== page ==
As one of the consequences of having a short attention span, I tend to be reading several (non-fiction) books at a time. Two books I’m reading now are Bruce Ellis Benson’s Graven IdeologiesL Nietzsche, Derrida & Marion on Modern Idolatry and Kenton L. Sparks’ God’s Word in Human Words. Since the latter is an ILL book and I’m pressed for time, I’m not able to read it as closely as I’d like. (I read ILL books (a) because books are expensive, (b) I’ve run out of bookshelf space. This way I can “test-drive” a book and evaluate it for future purchase.)
One of the features of phenomenology (the philosophical context of Benson’s work) is a feature of the essential role of background in human acts of interpretation and understanding. Various theological and philosophical phenomenologists take different stances toward the background, but all address it.
Sparks doesn’t engage in great detail with the tradition of thought covered by Benson (he includes a small section on postmodern hermeneutics), the same issues are relevant nonetheless. Sparks’ objective is to accommodate biblical criticism (broadly conceived) within a high (even inerrantist) view of scripture. In his discussion of general and special revelation he says:
If it is true that the meaning of God’s written word depends so much on the larger context in which it was written and subsists, then it stands to reason that the best interpretations of Scripture will be those that best understand that larger context – the created order. This will mean, for instance, that the best readings of the early chapters of Genesis will be from scholars who are informed not only about theology and the nuances of ancient Israelite literature but also about matters of modern science and cosmology. The whole of the created order, including the whole of human observations and theories about it, provides the ideal context for biblical interpretation. If this is so, then it would seem that in some respect God’s divine speech in creation precedes his written words, for creation is the larger context that makes his written words intelligible. It is not only the Bible but also creation itself that speaks a “word” from God. This assertion not only makes reasonable sense but is also given biblical expression [Psalm 19:1-6]… Surely it is metaphor to describe the created order as ‘word,’ but the metaphor is not so different from what makes Jesus Christ ‘the Word.’ Creation speaks God’s ‘word,’ and its ‘voice’ is heard by all humanity. Implicit in this theology of creation is that the created order was made to be known; it discloses itself to us. In this sense, all that we come to know through the created order can be understood as revealed truth. Readers may know that this line of thought brings us inexorably to the sticky matter of natural revelation and natural theology. How much theology can human beings known apart from God’s special revelation in the written Bible and the incarnate Son? (p.264-5)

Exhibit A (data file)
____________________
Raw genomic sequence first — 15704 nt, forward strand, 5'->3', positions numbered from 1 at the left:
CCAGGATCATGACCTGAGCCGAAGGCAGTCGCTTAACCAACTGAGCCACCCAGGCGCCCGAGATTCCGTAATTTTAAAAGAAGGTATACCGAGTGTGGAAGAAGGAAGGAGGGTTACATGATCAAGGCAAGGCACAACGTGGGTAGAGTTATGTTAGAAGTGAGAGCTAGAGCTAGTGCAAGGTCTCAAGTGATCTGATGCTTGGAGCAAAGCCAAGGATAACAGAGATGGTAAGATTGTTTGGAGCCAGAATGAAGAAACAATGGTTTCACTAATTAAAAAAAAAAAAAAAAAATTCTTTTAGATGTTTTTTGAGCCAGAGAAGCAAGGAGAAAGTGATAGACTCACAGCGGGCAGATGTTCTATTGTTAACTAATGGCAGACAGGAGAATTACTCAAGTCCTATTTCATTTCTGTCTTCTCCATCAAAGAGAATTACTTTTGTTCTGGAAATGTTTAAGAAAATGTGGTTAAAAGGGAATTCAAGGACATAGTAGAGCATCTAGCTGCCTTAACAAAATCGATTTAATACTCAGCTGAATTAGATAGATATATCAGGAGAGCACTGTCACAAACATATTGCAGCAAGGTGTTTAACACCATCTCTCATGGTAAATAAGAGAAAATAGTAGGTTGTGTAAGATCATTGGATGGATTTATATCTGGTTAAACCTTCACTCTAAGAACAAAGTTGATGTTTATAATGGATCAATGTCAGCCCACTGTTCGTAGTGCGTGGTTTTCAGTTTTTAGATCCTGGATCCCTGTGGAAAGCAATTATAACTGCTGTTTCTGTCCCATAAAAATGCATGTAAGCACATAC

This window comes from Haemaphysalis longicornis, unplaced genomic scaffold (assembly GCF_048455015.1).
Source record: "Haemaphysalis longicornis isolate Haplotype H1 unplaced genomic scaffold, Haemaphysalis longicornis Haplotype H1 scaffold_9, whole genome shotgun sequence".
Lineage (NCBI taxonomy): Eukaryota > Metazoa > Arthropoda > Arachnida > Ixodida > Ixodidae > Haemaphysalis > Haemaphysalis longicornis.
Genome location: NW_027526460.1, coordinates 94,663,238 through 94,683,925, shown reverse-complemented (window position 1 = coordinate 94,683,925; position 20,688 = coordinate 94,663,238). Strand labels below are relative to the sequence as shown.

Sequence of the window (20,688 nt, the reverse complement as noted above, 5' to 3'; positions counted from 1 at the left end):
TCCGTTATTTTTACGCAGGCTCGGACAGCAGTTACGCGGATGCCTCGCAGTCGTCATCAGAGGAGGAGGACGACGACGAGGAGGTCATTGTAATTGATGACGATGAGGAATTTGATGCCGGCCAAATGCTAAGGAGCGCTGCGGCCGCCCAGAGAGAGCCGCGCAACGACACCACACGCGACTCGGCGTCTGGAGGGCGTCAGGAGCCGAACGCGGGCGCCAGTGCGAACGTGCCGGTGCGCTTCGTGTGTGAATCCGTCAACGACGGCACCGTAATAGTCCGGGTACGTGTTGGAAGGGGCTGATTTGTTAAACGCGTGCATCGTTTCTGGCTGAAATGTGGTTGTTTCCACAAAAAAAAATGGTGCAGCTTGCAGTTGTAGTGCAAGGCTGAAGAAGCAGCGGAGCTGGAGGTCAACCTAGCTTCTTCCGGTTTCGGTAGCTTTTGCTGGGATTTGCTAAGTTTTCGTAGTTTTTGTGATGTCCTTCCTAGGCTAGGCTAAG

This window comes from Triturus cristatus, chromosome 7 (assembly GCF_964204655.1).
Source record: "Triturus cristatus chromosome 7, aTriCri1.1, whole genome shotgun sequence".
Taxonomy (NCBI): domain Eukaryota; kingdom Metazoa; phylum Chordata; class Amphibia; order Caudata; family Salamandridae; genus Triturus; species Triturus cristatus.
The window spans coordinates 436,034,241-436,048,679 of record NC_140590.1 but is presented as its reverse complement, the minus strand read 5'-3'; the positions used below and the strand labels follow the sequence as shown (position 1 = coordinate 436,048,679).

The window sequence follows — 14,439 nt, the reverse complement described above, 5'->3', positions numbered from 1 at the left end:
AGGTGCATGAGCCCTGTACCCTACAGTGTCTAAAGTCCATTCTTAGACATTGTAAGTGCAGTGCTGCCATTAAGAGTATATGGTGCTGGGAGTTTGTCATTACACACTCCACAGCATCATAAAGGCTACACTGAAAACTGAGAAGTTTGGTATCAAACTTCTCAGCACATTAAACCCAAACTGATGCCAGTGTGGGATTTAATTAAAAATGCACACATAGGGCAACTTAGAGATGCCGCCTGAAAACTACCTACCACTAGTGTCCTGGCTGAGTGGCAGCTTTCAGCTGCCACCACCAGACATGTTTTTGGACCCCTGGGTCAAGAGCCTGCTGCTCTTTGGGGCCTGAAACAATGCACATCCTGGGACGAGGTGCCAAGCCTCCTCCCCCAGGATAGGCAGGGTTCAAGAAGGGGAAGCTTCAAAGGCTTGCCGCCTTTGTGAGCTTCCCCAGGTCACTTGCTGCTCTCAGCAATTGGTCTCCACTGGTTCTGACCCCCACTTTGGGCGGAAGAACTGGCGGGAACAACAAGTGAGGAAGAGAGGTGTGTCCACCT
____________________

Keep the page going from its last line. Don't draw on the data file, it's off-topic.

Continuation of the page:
I find this quote very provocative – in the sense that it provokes much thought on my part. My initial evaluation is that Sparks seems to jump to quickly from Creation as an act (or speech act) of God to taking the complete world of human experience as an act (or speech act) of God. I do not take every act within my experience, whether I experience them directly or indirectly, as an act of God. Surely within the horizon of my interpretive experience (my experience has horizons – I don’t experience everything), some of what I experience I can take as act (speech act) of God. But only some. Other parts of my experience are clearly acts of humans.
But can an act of a human be accurately described as also an act of God? Can God act through human actions? Reading the bible I’d have to answer affirmatively. But I’m also inclined to deny universality here. Not every human act is best described as also an act of God. There are some human acts (some of which we’d call “sins”) that are best described as purely human acts.
So part of the background of understanding the word of God in the bible is the word of God we find in creation. I also don’t have any trouble saying that because of the humanity of the bible (it’s obviously a book about and for humans), the human background is also essential to consider in interpreting Scripture.